# SAFER Tool

The Statewide Analysis of Fire Evacuation Risk (SAFER) tool, formerly referred to as the Statewide Evacuability Model (SEM), measures the combined risk imposed by multiple fires across the full geographic extent of an Australian state. The tool computes several evacuability risk-metrics from a given set of input data comprising a road network, a population dataset, and the geographical extents of wildfire scenarios. The algorithm relies on the maximum-flow method, which after comparison with other approaches has proved to be the most suitable for solving the statewide evacuability problem. The model potentially could be applied to any kind of natural disaster for which the geographical extent of an event can be predicted or otherwise estimated.

### Inputs and Outputs

The SAFER model requires three type of inputs and produce three type of risk metrics as outputs. These outputs will be later uploaded into a web based tools for further analysis of these risk layers.

#### Input data

- Road network (Built using Open Street Maps)
- Population (Census based)
- Fire (Phoenix, Aurora)

#### Output data

- Ignition point risk layer :
This estimates the risk that a given fire poses to the population and road network lying within its perimeter.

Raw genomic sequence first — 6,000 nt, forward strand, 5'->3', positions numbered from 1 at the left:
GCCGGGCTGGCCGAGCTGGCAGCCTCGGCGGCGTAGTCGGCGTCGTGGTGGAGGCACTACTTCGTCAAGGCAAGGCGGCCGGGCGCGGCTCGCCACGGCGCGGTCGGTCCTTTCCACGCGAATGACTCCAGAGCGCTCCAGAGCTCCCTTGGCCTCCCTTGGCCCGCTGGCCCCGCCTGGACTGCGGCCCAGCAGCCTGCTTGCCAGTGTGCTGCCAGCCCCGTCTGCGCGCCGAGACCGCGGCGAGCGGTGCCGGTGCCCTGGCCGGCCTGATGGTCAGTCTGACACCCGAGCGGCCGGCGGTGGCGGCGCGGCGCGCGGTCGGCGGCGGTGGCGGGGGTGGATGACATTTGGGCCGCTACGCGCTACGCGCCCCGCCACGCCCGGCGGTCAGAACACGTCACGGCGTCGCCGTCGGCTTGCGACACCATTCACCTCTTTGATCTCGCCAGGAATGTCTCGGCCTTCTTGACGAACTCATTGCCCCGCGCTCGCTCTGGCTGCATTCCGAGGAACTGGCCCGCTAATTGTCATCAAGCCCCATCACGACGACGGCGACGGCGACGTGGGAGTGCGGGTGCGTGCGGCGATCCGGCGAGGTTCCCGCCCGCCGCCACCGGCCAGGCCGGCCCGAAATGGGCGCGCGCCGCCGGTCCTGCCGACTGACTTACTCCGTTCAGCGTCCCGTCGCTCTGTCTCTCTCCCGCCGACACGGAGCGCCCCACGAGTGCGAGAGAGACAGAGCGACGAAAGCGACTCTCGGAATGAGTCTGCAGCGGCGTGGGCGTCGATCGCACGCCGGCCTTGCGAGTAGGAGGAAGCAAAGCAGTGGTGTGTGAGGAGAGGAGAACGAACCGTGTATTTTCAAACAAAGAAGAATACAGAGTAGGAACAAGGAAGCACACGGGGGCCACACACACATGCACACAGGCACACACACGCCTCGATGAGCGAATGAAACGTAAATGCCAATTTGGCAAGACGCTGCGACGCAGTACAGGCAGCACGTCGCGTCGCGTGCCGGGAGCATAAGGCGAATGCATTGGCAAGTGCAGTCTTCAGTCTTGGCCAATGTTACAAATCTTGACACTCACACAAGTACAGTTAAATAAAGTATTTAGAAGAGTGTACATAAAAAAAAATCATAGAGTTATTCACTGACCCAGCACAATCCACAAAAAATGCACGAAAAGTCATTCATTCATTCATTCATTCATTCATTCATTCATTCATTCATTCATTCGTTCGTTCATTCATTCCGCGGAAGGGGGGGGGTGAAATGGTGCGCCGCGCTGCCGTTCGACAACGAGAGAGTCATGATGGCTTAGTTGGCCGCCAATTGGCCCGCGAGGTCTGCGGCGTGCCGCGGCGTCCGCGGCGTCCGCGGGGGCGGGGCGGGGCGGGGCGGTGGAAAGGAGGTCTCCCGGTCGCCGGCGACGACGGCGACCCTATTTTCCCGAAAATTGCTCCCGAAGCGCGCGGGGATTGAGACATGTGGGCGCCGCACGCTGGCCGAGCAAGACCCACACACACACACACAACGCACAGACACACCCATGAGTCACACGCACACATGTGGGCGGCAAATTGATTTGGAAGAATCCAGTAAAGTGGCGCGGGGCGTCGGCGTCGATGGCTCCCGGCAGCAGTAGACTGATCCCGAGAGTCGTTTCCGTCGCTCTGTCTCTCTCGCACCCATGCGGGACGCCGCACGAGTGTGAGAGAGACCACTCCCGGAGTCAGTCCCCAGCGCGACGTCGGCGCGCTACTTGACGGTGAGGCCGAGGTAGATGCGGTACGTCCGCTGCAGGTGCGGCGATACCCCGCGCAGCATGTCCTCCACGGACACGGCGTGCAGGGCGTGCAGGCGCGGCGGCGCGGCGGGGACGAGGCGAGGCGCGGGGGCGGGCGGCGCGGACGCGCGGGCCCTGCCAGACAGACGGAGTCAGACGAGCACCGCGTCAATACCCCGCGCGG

- Community risk layer :
This estimates the risk that the aggregate of fire scenarios poses to a given community.

- Impact risk layer :
This estimates the risk that the aggregate of fire scenarios poses to a given critical road-link.

Below is a snapshot of SAFER web tool showing ignition point risk across Victoria

### Application of Maximum-Flow method in bushfire evacuation

Below image demonstrates the maximum-flow calculations on a realistic road network. The orange node (50) is the ignition point, while the fire extent is represented by the yellow nodes. The light-green nodes represent possible exit-nodes (just outside the fire’s perimeter), while the dark-green nodes are the selected destination nodes (located in beeline distance away from the fire). The blue node (61) is the population node; the flow of vehicles will be calculated from this node to any of the dark-green safe nodes (nodes 95, 102-105 on the diagram). The arrows represent all possible routes between adjacent nodes, with the dark arrows indicating the weakest links.

The outputs provided by a maximum-flow algorithm can be readily processed to give numerical-valued risk-metrics, for example evacuation time per population, that yield best-case estimates of the risk posed by each individual fire scenario, and by all fires in aggregate, to the population nodes and road links.

Although the maximum-flow method is based on a simplified (idealised) representation of the evacuation problem, it is sufficient to calculate reliable evacuability risk-metrics for the whole state and for many fire scenarios in a computationally efficient manner.

Flows between source-destination pairs can be computed independently of the fire and of the population. It would therefore be potentially possible to pre-process the state’s entire network and pre-compute the maximum flow (and weakest links) between any pair of nodes.